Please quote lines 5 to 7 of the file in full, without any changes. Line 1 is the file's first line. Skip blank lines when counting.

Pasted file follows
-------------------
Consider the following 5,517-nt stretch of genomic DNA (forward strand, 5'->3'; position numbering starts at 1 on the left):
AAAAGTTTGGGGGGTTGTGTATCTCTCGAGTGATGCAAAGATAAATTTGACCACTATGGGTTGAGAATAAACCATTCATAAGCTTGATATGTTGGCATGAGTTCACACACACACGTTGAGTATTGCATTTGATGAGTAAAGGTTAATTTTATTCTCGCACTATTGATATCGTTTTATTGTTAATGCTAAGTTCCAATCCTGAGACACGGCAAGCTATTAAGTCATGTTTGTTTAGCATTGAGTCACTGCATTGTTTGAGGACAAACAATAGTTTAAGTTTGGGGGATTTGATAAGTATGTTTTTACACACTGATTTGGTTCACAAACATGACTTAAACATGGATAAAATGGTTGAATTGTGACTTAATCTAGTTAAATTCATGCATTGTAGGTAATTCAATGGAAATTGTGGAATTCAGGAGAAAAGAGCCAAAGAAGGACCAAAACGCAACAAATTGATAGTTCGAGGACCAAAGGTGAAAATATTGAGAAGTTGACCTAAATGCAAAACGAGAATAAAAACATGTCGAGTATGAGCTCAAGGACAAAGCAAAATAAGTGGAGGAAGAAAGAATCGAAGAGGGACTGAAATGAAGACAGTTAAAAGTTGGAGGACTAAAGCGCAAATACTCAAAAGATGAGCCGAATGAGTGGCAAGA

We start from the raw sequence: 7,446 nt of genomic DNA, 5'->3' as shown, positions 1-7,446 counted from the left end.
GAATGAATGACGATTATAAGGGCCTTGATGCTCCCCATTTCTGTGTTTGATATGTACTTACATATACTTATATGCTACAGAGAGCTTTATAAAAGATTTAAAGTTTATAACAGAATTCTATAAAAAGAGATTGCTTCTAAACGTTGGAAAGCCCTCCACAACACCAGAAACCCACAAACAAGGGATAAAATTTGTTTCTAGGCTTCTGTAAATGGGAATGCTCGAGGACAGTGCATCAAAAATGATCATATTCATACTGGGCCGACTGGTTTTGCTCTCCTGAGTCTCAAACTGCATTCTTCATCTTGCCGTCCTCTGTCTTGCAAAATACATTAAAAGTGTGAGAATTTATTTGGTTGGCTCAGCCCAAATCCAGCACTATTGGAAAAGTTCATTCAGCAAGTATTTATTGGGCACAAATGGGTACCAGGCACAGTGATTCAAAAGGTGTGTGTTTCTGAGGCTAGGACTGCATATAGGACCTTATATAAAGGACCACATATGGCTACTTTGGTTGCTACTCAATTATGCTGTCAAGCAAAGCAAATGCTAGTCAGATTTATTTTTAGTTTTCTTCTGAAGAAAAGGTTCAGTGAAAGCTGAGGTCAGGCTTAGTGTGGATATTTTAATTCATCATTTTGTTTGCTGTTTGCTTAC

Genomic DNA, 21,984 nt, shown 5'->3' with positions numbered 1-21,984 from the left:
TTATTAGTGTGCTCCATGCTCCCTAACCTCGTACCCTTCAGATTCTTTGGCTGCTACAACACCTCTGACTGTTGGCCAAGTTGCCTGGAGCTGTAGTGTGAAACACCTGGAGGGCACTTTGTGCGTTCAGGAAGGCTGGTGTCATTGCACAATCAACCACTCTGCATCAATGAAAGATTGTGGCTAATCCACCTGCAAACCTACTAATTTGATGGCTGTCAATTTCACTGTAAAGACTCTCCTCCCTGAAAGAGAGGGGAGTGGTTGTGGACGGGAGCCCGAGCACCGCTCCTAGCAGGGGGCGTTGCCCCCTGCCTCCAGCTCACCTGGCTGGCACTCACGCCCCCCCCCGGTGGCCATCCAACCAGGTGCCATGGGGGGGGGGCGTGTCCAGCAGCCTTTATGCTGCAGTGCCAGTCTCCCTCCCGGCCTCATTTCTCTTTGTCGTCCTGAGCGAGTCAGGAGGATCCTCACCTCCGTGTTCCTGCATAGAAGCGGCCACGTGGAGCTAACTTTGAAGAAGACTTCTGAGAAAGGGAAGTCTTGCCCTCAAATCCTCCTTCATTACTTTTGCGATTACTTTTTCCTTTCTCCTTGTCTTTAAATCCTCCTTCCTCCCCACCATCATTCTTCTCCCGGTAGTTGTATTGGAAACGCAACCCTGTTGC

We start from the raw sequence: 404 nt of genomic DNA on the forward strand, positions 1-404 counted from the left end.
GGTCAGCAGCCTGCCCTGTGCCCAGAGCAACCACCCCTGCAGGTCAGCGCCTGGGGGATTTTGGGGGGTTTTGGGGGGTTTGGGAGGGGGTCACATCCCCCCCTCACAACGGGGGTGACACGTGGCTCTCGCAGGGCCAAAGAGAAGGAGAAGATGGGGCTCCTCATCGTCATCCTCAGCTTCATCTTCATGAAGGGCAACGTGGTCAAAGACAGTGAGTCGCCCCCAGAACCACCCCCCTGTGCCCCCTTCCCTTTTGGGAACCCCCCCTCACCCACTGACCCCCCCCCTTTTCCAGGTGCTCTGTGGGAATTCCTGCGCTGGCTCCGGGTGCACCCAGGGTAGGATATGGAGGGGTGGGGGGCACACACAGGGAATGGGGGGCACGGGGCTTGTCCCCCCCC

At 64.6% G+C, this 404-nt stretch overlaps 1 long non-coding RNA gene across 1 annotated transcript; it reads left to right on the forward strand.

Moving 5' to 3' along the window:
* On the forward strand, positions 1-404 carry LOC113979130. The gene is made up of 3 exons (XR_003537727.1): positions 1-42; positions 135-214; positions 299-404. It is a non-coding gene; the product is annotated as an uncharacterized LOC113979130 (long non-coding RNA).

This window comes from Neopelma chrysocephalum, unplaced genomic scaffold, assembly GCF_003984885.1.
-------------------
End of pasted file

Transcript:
Genomic DNA, 21,984 nt, shown 5'->3' with positions numbered 1-21,984 from the left:
TTATTAGTGTGCTCCATGCTCCCTAACCTCGTACCCTTCAGATTCTTTGGCTGCTACAACACCTCTGACTGTTGGCCAAGTTGCCTGGAGCTGTAGTGTGAAACACCTGGAGGGCACTTTGTGCGTTCAGGAAGGCTGGTGTCATTGCACAATCAACCACTCTGCATCAATGAAAGATTGTGGCTAATCCACCTGCAAACCTACTAATTTGATGGCTGTCAATTTCACTGTAAAGACTCTCCTCCCTGAAAGAGAGGGGAGTGGTTGTGGACGGGAGCCCGAGCACCGCTCCTAGCAGGGGGCGTTGCCCCCTGCCTCCAGCTCACCTGGCTGGCACTCACGCCCCCCCCCGGTGGCCATCCAACCAGGTGCCATGGGGGGGGGGCGTGTCCAGCAGCCTTTATGCTGCAGTGCCAGTCTCCCTCCCGGCCTCATTTCTCTTTGTCGTCCTGAGCGAGTCAGGAGGATCCTCACCTCCGTGTTCCTGCATAGAAGCGGCCACGTGGAGCTAACTTTGAAGAAGACTTCTGAGAAAGGGAAGTCTTGCCCTCAAATCCTCCTTCATTACTTTTGCGATTACTTTTTCCTTTCTCCTTGTCTTTAAATCCTCCTTCCTCCCCACCATCATTCTTCTCCCGGTAGTTGTATTGGAAACGCAACCCTGTTGC

We start from the raw sequence: 404 nt of genomic DNA on the forward strand, positions 1-404 counted from the left end.